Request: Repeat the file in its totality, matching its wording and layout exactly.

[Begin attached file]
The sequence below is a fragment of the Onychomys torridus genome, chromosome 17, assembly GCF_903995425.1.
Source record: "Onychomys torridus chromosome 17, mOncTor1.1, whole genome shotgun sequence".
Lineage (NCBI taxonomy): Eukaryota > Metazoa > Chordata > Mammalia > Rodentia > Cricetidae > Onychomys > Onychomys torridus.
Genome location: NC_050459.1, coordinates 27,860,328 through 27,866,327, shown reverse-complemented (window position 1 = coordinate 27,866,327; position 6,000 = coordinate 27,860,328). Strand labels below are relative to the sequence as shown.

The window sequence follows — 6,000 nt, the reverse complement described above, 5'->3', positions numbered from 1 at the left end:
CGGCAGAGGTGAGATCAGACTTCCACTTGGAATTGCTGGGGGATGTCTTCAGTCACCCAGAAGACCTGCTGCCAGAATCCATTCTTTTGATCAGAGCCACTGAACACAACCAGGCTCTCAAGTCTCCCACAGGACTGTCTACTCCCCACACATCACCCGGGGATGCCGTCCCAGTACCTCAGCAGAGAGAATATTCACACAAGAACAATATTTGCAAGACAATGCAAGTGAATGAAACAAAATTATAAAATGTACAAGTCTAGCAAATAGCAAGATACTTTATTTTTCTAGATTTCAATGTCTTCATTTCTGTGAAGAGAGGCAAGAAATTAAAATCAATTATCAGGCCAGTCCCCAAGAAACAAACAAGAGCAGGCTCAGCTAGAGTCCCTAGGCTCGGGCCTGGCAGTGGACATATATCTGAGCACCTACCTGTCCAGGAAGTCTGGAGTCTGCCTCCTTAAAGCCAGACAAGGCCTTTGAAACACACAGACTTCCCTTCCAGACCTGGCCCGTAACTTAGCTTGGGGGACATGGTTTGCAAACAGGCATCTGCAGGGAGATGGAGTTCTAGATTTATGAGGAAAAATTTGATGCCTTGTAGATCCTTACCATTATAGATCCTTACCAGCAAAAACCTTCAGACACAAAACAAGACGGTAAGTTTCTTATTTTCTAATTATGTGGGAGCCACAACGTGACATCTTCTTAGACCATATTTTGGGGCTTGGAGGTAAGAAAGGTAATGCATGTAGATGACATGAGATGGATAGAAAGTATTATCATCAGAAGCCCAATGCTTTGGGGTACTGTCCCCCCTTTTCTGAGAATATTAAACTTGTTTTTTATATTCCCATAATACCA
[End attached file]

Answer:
The sequence below is a fragment of the Onychomys torridus genome, chromosome 17, assembly GCF_903995425.1.
Source record: "Onychomys torridus chromosome 17, mOncTor1.1, whole genome shotgun sequence".
Lineage (NCBI taxonomy): Eukaryota > Metazoa > Chordata > Mammalia > Rodentia > Cricetidae > Onychomys > Onychomys torridus.
Genome location: NC_050459.1, coordinates 27,860,328 through 27,866,327, shown reverse-complemented (window position 1 = coordinate 27,866,327; position 6,000 = coordinate 27,860,328). Strand labels below are relative to the sequence as shown.

The window sequence follows — 6,000 nt, the reverse complement described above, 5'->3', positions numbered from 1 at the left end:
CGGCAGAGGTGAGATCAGACTTCCACTTGGAATTGCTGGGGGATGTCTTCAGTCACCCAGAAGACCTGCTGCCAGAATCCATTCTTTTGATCAGAGCCACTGAACACAACCAGGCTCTCAAGTCTCCCACAGGACTGTCTACTCCCCACACATCACCCGGGGATGCCGTCCCAGTACCTCAGCAGAGAGAATATTCACACAAGAACAATATTTGCAAGACAATGCAAGTGAATGAAACAAAATTATAAAATGTACAAGTCTAGCAAATAGCAAGATACTTTATTTTTCTAGATTTCAATGTCTTCATTTCTGTGAAGAGAGGCAAGAAATTAAAATCAATTATCAGGCCAGTCCCCAAGAAACAAACAAGAGCAGGCTCAGCTAGAGTCCCTAGGCTCGGGCCTGGCAGTGGACATATATCTGAGCACCTACCTGTCCAGGAAGTCTGGAGTCTGCCTCCTTAAAGCCAGACAAGGCCTTTGAAACACACAGACTTCCCTTCCAGACCTGGCCCGTAACTTAGCTTGGGGGACATGGTTTGCAAACAGGCATCTGCAGGGAGATGGAGTTCTAGATTTATGAGGAAAAATTTGATGCCTTGTAGATCCTTACCATTATAGATCCTTACCAGCAAAAACCTTCAGACACAAAACAAGACGGTAAGTTTCTTATTTTCTAATTATGTGGGAGCCACAACGTGACATCTTCTTAGACCATATTTTGGGGCTTGGAGGTAAGAAAGGTAATGCATGTAGATGACATGAGATGGATAGAAAGTATTATCATCAGAAGCCCAATGCTTTGGGGTACTGTCCCCCCTTTTCTGAGAATATTAAACTTGTTTTTTATATTCCCATAATACCA